The Overseas Territories

Invasive non-native species are a particularly significant problem for the UK Oversea Territories because they comprise mostly small, isolated islands and have high levels of rare and endemic biodiversity.

Find out more about invasive species in each territory by clicking on the map below:

Biodiversity in the Oveseas Territories

The UK has 14 Overseas Territories (OTs) and three Crown Dependencies, all of which are islands except for the British Antarctic Territory, Cyprus Sovereign Base Areas and Gibraltar. The OTs together account for 94% of the UKs unique biodiversity and as such make a significant contribution to global biodiversity.

Read the JNCC report Biodiversity the UK Overseas Territories to find out more.

Impacts of Invasive Non-native Species

The impacts of invasive non-native species on small islands is often much worse than elsewhere because the native flora and fauna have evolved in isolation from predators, competitors and diseases. As a result native species are less able to compete and defend themselves in the face of new threats. Since 1500 72% of global extinctions have occurred on islands and 67% of birds on oceanic islands are threatened by invasive non-native species (Baillie et al 2004). Being predominantly islands, the OTs are very vulnerable to the introduction of potentially harmful invasive non-native species, recognised as the biggest threat to island biodiversity, as well as to food security and sustainable development.

UK Government response

Together with the Foreign and Commonwealth Office (FCO), the Department for International Development (DFID) and the Joint Nature Conservation Committee (JNCC), Defra has agreed a Strategy for the Conservation and Sustainable Use of Biodiversity in the UK Overseas Territories. The Strategy aims to address the needs of the OTs, and has been built on an assessment of priorities for biodiversity conservation action carried out by the JNCC.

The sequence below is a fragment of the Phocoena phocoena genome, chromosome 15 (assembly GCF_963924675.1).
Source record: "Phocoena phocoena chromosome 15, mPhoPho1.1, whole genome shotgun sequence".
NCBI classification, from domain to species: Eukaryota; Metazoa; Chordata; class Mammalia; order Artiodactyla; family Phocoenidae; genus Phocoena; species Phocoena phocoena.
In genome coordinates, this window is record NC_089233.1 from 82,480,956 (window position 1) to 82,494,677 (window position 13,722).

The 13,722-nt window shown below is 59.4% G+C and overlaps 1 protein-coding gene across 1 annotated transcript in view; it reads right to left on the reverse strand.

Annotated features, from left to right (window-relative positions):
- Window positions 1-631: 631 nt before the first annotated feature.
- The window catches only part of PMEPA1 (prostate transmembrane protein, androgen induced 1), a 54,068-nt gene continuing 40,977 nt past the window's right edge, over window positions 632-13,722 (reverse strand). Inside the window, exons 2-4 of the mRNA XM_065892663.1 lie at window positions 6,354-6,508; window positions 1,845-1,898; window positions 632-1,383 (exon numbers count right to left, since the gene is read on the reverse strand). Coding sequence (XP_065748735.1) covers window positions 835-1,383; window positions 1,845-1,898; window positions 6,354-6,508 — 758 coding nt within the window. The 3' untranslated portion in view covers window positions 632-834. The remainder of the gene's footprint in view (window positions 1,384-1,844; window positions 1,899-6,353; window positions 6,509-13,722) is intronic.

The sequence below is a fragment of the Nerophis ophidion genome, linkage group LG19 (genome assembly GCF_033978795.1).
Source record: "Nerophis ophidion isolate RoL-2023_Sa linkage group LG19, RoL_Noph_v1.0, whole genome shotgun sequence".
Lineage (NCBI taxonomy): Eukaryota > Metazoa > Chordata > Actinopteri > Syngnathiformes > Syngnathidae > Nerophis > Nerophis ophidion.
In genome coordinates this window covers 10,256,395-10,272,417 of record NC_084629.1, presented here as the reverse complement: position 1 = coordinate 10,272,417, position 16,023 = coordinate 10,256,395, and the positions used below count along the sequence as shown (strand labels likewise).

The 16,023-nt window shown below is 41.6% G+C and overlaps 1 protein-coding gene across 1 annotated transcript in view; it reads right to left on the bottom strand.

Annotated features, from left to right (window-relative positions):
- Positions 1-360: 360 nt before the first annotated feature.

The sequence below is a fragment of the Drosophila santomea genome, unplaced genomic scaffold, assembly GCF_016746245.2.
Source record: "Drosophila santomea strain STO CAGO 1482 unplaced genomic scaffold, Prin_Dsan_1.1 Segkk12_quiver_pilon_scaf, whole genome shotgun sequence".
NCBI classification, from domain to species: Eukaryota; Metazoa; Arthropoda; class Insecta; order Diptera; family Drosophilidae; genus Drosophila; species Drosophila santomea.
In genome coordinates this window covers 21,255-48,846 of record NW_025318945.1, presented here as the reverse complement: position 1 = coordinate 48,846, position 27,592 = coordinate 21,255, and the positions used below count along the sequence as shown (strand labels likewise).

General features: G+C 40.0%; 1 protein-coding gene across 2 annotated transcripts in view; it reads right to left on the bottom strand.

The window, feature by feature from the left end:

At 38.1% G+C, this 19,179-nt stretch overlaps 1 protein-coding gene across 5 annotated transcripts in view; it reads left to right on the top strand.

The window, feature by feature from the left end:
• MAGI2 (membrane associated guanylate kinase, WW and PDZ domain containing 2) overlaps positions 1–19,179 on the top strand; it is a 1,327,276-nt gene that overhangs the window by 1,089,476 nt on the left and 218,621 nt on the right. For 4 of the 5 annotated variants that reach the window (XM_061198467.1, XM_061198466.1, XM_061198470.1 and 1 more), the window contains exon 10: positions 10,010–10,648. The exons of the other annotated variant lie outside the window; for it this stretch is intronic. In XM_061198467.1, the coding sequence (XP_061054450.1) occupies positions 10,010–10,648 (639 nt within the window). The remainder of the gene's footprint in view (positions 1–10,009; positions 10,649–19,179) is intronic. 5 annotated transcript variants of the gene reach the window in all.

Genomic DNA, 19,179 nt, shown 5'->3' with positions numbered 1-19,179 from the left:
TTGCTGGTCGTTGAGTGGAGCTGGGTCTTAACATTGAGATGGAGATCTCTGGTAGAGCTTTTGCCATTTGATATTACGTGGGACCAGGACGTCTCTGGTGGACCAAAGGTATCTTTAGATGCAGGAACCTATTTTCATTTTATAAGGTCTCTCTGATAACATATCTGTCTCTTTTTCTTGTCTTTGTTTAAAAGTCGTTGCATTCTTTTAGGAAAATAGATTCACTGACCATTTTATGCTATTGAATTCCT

Read the Overseas Territories Strategy here.

The OT Biosecurity Project

In 2016 Defra secured funding over four years (2016-2020) under the FCO’s Conflict, Stability and Security Fund (CSSF) to help the development of comprehensive biosecurity for the OTs by providing them with access to UK expertise on risk analysis, pathway management, pest identification, horizon scanning, contingency planning, rapid response capability and species management. The project, Tackling Invasive Non-Native Species in the UK Overseas Territories (the OT Biosecurity project), is managed by the GB Non-native Species Secretariat (NNSS).

Read more on the activities and achievements of the OT Biosecurity Project in the following documents:

One Health approach

The one-health approach recognizes that the health of humans, animals and ecosystems are interconnected. It involves applying a coordinated, collaborative, multidisciplinary and cross-sectoral approach to address potential or existing risks that originate at the animal-human-ecosystems interface.

As the OTs move forward it is essential that the one health approach is accepted and promoted, recognizing biosecurity as an all-inclusive term that includes policy and regulation to protect agriculture, food and the environment from biological risk.

Read more on the one-health approach.

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